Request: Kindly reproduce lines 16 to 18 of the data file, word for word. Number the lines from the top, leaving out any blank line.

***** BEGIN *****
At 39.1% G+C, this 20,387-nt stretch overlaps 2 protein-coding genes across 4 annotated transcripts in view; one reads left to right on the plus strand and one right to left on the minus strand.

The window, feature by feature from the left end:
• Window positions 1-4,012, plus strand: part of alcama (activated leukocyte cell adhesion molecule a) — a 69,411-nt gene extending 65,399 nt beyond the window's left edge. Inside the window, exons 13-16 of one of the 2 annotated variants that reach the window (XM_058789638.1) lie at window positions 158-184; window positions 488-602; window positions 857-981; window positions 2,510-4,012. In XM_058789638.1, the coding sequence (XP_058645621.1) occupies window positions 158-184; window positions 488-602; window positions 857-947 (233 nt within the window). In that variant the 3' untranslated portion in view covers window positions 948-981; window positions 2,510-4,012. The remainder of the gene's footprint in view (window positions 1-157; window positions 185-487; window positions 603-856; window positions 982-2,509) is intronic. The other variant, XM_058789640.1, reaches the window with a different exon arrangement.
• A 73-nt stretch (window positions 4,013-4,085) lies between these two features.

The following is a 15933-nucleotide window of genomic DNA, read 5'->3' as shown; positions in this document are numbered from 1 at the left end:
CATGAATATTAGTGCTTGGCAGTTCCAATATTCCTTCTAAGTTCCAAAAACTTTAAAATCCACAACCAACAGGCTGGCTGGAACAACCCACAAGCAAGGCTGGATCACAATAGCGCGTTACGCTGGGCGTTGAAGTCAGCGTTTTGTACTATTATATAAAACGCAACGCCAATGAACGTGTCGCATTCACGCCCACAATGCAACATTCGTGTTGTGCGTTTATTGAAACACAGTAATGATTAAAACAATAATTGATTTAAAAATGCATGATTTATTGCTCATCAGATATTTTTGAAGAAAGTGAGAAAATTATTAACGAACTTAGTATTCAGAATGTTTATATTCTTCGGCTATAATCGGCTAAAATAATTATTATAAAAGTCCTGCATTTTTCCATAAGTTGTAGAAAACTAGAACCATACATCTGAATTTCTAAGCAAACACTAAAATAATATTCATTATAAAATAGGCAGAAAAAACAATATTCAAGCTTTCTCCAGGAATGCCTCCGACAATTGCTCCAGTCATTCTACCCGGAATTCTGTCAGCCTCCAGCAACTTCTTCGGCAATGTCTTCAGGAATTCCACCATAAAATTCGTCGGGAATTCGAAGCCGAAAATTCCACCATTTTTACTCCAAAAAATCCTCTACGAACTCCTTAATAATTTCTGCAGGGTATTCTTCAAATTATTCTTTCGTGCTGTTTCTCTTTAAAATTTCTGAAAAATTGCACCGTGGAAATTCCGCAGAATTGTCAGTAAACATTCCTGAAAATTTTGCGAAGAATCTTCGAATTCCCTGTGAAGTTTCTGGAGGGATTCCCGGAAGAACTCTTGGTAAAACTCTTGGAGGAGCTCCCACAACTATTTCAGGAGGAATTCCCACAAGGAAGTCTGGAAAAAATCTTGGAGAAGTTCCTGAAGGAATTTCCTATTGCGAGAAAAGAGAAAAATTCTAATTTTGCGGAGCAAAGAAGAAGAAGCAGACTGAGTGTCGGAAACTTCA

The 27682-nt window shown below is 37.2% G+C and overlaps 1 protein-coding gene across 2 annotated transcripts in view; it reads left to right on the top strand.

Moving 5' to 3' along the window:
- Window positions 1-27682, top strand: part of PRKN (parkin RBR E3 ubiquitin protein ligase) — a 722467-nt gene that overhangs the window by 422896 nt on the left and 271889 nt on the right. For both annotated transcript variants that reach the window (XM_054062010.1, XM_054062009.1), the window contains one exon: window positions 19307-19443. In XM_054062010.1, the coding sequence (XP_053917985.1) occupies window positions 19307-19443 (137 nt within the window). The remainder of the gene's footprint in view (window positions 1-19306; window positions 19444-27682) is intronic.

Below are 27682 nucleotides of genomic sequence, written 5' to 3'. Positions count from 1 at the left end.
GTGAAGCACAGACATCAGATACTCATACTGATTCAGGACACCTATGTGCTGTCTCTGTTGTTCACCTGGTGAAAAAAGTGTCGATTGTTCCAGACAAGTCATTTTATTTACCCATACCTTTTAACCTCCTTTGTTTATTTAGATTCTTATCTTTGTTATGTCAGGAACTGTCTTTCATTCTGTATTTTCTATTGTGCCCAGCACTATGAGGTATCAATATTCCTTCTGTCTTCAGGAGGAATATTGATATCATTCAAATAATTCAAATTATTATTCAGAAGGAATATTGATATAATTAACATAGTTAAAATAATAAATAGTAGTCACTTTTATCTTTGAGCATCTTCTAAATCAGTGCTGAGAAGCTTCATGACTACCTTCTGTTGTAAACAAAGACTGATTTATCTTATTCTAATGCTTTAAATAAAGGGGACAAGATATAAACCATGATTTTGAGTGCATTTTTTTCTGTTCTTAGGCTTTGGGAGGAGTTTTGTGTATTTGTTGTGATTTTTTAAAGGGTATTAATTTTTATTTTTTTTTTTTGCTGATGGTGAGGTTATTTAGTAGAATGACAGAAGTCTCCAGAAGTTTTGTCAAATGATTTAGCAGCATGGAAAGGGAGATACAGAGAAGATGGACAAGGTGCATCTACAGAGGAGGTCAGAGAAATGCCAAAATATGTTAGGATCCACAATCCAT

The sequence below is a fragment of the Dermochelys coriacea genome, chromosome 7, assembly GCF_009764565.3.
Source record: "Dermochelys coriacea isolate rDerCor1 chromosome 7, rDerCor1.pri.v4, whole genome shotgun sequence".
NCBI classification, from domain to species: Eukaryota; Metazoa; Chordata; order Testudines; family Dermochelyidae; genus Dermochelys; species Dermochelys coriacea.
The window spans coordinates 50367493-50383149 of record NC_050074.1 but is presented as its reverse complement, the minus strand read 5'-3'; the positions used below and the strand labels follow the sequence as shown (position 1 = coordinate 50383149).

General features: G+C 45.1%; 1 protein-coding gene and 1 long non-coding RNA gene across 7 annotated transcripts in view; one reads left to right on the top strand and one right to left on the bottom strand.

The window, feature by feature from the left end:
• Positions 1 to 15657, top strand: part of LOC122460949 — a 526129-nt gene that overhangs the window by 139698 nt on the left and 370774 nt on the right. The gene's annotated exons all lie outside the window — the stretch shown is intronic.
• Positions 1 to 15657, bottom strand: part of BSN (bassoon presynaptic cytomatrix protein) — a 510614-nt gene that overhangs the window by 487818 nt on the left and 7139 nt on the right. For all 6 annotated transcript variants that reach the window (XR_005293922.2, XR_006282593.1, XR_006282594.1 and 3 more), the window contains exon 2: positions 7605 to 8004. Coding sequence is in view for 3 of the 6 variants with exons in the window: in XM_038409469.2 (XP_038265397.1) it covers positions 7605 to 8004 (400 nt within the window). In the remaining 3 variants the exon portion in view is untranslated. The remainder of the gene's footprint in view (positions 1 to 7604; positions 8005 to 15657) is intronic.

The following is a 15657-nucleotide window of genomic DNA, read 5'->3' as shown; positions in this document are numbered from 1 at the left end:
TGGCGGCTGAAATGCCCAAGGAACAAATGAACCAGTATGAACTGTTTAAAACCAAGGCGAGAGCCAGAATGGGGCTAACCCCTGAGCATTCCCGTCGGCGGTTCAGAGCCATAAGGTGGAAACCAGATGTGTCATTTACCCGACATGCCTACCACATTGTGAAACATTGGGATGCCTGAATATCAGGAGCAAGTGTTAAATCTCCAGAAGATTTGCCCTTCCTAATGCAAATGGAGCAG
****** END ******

General features: G+C 45.1%; 1 protein-coding gene and 1 long non-coding RNA gene across 7 annotated transcripts in view; one reads left to right on the top strand and one right to left on the bottom strand.

The window, feature by feature from the left end:
• Positions 1 to 15657, top strand: part of LOC122460949 — a 526129-nt gene that overhangs the window by 139698 nt on the left and 370774 nt on the right. The gene's annotated exons all lie outside the window — the stretch shown is intronic.